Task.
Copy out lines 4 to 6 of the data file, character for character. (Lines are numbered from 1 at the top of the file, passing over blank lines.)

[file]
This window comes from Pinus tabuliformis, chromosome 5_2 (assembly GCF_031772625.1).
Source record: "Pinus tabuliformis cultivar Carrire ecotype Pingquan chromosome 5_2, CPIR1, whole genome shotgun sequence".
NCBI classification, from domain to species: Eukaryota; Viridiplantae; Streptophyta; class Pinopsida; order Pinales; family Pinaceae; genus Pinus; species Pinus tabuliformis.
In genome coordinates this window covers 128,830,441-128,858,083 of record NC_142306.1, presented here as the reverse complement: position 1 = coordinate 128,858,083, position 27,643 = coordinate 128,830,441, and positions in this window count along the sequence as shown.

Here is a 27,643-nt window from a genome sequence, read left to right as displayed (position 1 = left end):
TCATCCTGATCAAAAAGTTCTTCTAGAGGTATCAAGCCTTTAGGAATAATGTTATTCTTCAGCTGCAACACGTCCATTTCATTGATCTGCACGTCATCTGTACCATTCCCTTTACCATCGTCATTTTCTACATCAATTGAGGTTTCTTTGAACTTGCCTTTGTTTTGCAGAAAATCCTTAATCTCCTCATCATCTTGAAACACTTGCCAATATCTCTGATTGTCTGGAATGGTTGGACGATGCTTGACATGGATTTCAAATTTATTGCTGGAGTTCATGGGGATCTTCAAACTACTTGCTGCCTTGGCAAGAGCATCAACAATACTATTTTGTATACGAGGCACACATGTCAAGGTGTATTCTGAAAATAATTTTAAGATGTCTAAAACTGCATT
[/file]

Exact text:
In genome coordinates this window covers 128,830,441-128,858,083 of record NC_142306.1, presented here as the reverse complement: position 1 = coordinate 128,858,083, position 27,643 = coordinate 128,830,441, and positions in this window count along the sequence as shown.

Here is a 27,643-nt window from a genome sequence, read left to right as displayed (position 1 = left end):
TCATCCTGATCAAAAAGTTCTTCTAGAGGTATCAAGCCTTTAGGAATAATGTTATTCTTCAGCTGCAACACGTCCATTTCATTGATCTGCACGTCATCTGTACCATTCCCTTTACCATCGTCATTTTCTACATCAATTGAGGTTTCTTTGAACTTGCCTTTGTTTTGCAGAAAATCCTTAATCTCCTCATCATCTTGAAACACTTGCCAATATCTCTGATTGTCTGGAATGGTTGGACGATGCTTGACATGGATTTCAAATTTATTGCTGGAGTTCATGGGGATCTTCAAACTACTTGCTGCCTTGGCAAGAGCATCAACAATACTATTTTGTATACGAGGCACACATGTCAAGGTGTATTCTGAAAATAATTTTAAGATGTCTAAAACTGCATT